As an adolescent, I was glued to CBS every Friday night for The Twilight Zone. After weaning myself from the addiction to attend college and then live without a television in young adulthood, it’s been possible to catch up with missed episodes whenever the US network SyFy holds a marathon – which the cable channel did during the recent holidays. Although thinking that by now I’ve seen the entire Rod Serling oeuvre, I tuned in and found one of the best stories the show ever produced: “Two,” which first aired in mid-September 1961, addresses the issue of mutually assured destruction. Such topics apparently were popular with the peacenik intellectuals who penned and directed these scripts during a Cold War era marked by nuclear weapons proliferation.

Friday, January 11, 2013


One of the pleasures of being a film critic is when a director, whose work has never meant much to you, surprises you with a movie you never saw coming. One of the huge disappointments of being a film critic is when a director, whose work you've admired, goes stale. Shlomo Schwartzberg discussed one of those directors who went stale in Critics at Large.  

When a Director Loses His Mojo: Pedro Almodóvar’s The Skin I Live In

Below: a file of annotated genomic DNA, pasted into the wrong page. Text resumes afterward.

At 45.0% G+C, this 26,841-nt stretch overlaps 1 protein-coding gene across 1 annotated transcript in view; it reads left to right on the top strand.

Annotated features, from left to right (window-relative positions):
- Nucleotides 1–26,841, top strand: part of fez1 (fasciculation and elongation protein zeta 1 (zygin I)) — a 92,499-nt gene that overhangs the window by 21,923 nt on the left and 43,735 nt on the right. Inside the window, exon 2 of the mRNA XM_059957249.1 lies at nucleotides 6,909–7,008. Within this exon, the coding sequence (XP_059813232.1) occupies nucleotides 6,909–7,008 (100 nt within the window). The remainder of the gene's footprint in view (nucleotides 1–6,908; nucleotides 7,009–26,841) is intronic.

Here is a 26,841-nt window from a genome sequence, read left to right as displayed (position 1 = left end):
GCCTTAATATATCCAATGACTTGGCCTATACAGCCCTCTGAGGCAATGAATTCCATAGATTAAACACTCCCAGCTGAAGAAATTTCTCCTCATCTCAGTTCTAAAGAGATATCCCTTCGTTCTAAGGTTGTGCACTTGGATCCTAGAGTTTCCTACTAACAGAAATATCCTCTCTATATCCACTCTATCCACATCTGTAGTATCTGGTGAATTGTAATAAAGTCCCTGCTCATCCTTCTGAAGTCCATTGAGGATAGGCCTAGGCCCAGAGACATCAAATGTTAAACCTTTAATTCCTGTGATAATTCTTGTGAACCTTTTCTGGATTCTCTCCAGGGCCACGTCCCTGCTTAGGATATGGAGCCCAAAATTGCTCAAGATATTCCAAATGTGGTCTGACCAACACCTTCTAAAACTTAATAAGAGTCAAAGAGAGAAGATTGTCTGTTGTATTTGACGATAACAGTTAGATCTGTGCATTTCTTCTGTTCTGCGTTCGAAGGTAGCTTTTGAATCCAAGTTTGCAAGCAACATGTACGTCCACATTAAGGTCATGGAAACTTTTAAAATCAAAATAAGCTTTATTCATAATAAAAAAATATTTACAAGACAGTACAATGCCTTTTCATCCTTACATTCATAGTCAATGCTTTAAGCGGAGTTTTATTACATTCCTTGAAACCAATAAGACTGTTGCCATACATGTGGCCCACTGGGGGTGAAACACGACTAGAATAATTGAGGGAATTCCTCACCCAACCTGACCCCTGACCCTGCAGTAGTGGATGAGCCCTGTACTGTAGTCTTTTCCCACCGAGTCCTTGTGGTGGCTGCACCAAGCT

Antonio Banderas and Elena Anaya star in The Skin I Live In

If you had told me a decade ago that Quentin Tarantino and Kathryn Bigelow would have made two of the best films of recent memory, namely Inglourious Basterds and The Hurt Locker, I wouldn’t have believed you. Their body of work, except for his debut Reservoir Dogs and her second feature Near Dark, never looked to deliver on the promise that they could direct anything that great again. But they did. And if you had suggested that Spanish wunderkind Pedro Almodóvar would become one of the dullest, least interesting directors around, I would have scoffed as well. Yet that’s exactly what happened with him. The Skin I Live In, his latest movie, provides more evidence of a filmmaker who’s become stale in terms of imagination, presentation and content.